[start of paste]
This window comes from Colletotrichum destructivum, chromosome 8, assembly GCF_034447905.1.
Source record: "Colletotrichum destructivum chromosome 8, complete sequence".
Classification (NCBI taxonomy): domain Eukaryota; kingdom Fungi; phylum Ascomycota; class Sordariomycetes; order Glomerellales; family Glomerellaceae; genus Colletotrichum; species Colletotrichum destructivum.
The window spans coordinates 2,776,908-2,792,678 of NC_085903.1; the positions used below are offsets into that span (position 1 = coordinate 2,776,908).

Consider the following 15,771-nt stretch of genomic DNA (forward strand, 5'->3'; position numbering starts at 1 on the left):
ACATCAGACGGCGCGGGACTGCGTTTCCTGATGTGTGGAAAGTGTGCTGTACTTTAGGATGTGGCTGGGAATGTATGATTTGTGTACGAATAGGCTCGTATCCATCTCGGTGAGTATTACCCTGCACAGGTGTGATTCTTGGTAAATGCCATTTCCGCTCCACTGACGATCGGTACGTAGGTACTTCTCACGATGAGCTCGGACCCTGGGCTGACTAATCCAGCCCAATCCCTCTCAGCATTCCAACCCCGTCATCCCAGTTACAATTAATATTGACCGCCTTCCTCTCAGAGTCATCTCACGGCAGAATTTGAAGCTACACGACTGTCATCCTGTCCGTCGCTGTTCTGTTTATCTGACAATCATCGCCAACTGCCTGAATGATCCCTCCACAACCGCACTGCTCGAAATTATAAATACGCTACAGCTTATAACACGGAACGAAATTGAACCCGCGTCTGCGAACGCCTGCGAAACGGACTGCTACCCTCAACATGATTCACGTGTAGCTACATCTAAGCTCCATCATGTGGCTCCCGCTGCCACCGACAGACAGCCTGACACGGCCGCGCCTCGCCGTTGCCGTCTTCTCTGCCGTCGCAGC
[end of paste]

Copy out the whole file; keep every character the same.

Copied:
This window comes from Colletotrichum destructivum, chromosome 8, assembly GCF_034447905.1.
Source record: "Colletotrichum destructivum chromosome 8, complete sequence".
Classification (NCBI taxonomy): domain Eukaryota; kingdom Fungi; phylum Ascomycota; class Sordariomycetes; order Glomerellales; family Glomerellaceae; genus Colletotrichum; species Colletotrichum destructivum.
The window spans coordinates 2,776,908-2,792,678 of NC_085903.1; the positions used below are offsets into that span (position 1 = coordinate 2,776,908).

Consider the following 15,771-nt stretch of genomic DNA (forward strand, 5'->3'; position numbering starts at 1 on the left):
ACATCAGACGGCGCGGGACTGCGTTTCCTGATGTGTGGAAAGTGTGCTGTACTTTAGGATGTGGCTGGGAATGTATGATTTGTGTACGAATAGGCTCGTATCCATCTCGGTGAGTATTACCCTGCACAGGTGTGATTCTTGGTAAATGCCATTTCCGCTCCACTGACGATCGGTACGTAGGTACTTCTCACGATGAGCTCGGACCCTGGGCTGACTAATCCAGCCCAATCCCTCTCAGCATTCCAACCCCGTCATCCCAGTTACAATTAATATTGACCGCCTTCCTCTCAGAGTCATCTCACGGCAGAATTTGAAGCTACACGACTGTCATCCTGTCCGTCGCTGTTCTGTTTATCTGACAATCATCGCCAACTGCCTGAATGATCCCTCCACAACCGCACTGCTCGAAATTATAAATACGCTACAGCTTATAACACGGAACGAAATTGAACCCGCGTCTGCGAACGCCTGCGAAACGGACTGCTACCCTCAACATGATTCACGTGTAGCTACATCTAAGCTCCATCATGTGGCTCCCGCTGCCACCGACAGACAGCCTGACACGGCCGCGCCTCGCCGTTGCCGTCTTCTCTGCCGTCGCAGC